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Experts Call for More Aggressive TB Treatment


Despite significant advances in the treatment of tuberculosis, experts say the disease remains a vast global health problem, affecting one-third of the world's population. Health officials say intensive efforts are needed to reach an international goal of cutting in half the number of TB infections and deaths by 2015.

Few diseases, including AIDS, rival tuberculosis in scope. Experts say two million people die each year of the highly contagious illness, which strikes approximately eight million individuals annually. According to officials, tuberculosis kills someone every 27 seconds.

About 97 percent of the TB cases are in the developing world. Half of the afflicted live in Bangladesh, China, India, Indonesia and Nigeria.

The lung disease is curable if caught and treated in time. Treatment usually consists of faithfully taking one or two inexpensive antibiotic drugs for a period of six to nine months.

But officials are alarmed by the growing threat of multi-drug-resistant tuberculosis (MDR TB) when the disease does not respond to antibiotics. Officials say MDR TB occurs when people with tuberculosis do not take their medications long enough, or they spread MDR TB to those who are not infected.

Reuben Granich is the author of an article in the June 8 edition of the Journal of the American Medical Association (JAMA) devoted to tuberculosis.

Dr. Granich of the U.S. Centers for Disease Control in Atlanta says MDR TB can be lethal, especially to AIDS patients with compromised immune systems, and it's harder to treat. He says MDR TB also threatens conventional tuberculosis control efforts.

"It has a more prolonged infectious period," he said. "It is harder to kill the bacterium, and people spread it for longer. It's very, very expensive. Most cases [of MDR TB] can be treated for less than $200,000, but some individual cases can cost over $1 million to treat and control."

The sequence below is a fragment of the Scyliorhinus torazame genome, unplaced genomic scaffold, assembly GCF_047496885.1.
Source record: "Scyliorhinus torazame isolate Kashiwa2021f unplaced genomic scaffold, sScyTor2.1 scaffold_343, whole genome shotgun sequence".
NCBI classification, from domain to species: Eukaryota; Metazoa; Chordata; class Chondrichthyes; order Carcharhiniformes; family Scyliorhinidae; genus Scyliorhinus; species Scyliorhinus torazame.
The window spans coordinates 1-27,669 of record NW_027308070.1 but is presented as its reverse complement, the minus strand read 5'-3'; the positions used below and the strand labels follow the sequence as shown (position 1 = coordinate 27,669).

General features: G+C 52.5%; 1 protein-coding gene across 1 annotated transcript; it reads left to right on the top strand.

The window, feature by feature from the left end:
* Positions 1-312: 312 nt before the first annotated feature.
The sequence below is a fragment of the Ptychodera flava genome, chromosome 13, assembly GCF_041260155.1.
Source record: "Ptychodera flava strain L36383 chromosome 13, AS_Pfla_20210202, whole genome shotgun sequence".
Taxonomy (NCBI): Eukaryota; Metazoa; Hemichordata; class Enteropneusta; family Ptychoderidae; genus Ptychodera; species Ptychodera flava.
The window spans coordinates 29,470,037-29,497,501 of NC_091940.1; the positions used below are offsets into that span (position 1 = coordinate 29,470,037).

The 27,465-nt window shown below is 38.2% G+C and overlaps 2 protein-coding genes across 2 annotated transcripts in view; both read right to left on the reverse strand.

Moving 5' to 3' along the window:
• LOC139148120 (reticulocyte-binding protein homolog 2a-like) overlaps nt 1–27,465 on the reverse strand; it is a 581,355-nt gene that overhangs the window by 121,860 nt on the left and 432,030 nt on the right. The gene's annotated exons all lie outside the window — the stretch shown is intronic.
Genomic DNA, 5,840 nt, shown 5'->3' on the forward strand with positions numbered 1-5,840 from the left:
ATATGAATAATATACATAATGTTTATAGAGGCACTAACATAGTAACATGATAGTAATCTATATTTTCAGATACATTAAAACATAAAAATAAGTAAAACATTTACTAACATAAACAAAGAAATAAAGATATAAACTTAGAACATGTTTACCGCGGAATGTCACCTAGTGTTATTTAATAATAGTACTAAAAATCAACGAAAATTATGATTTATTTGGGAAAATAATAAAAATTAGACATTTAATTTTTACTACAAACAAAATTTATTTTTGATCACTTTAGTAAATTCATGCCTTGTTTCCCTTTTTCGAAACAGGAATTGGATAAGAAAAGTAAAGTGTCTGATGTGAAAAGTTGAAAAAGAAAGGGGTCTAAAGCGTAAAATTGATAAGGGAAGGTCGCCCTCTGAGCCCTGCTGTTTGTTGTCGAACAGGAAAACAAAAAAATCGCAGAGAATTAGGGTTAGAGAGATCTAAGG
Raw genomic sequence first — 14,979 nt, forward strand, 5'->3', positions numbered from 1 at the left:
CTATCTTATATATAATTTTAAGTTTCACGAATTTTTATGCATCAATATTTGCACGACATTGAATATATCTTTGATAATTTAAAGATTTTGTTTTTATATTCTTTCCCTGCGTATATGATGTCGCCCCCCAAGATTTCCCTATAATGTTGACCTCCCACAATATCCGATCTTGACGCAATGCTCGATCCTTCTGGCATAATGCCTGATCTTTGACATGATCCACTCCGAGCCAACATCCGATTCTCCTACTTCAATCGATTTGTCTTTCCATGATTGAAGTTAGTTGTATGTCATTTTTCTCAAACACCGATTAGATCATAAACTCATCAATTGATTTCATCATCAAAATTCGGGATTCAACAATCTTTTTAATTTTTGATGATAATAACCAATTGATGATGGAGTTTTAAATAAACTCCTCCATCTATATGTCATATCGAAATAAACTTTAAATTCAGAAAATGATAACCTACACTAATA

Surveys published in JAMA show that multi-drug-resistance has increased significantly in 10 regions, including Kazakhstan, Israel, Uzbekistan, Estonia, China and Equador.

The TB epidemic is being fueled by its spread among people infected with HIV. Also in JAMA, Alison Grant of the London School of Hygiene and Tropical Medicine, reports on using the standard TB drug, isoniazid, to prevent infection in South African gold miners who were at risk for TB because they were HIV positive.

The study, which took place between 1999 and 2001, involved just over 1,000 men. Overall, the drug kept 38 percent of them from developing tuberculosis.

Dr. Grant says isoniazid may be used along with more conventional strategies to combat tuberculosis in a community setting.

"That's basically taking everyone in a community and screening them for TB, obviously treating anybody who has active TB, but offering preventative therapy to everybody to see whether you can really cut transmission to try to bring down TB rates rapidly," she explained.

But Dr. Grant called unacceptably high a tuberculosis infection rate of nine percent in the South African community where she conducted her study.

The World Health Organization (WHO) adopted a plan, as part of its so-called Millennium Development Goals to improve health and eliminate poverty, to slash the number of new cases of tuberculosis each year from eight million to four million by 2015. The plan also calls for cutting the number of TB deaths to under one million.

The centerpiece of the plan is DOTS, which stands for directly observed therapy. It's an aggressive strategy, which includes diagnosing people with TB and having local public health workers stand over them, while they take their low cost antibiotics.

The head of the WHO's tuberculosis eradication effort, Christopher Dye, says DOTS is responsible for containing or lowering TB rates in many parts of the world. But, he says, there's still a long way to go, particularly in those African countries where high rates of HIV infection increases the risk of tuberculosis.

"I'm rather optimistic about what we can achieve in the big Asian countries, because they are now doing TB control on a very large scale," he added. "I have to say I am somewhat less optimistic about what we're seeing in Africa. Africa is going to need an enormous amount of support to meet the Millennium Development Goals, and particularly to achieve that very challenging target of halving the [TB] death rate by 2015."

But in the end, Mr. Dye says, the countries themselves must have the political will to eradicate tuberculosis to stop the epidemic.

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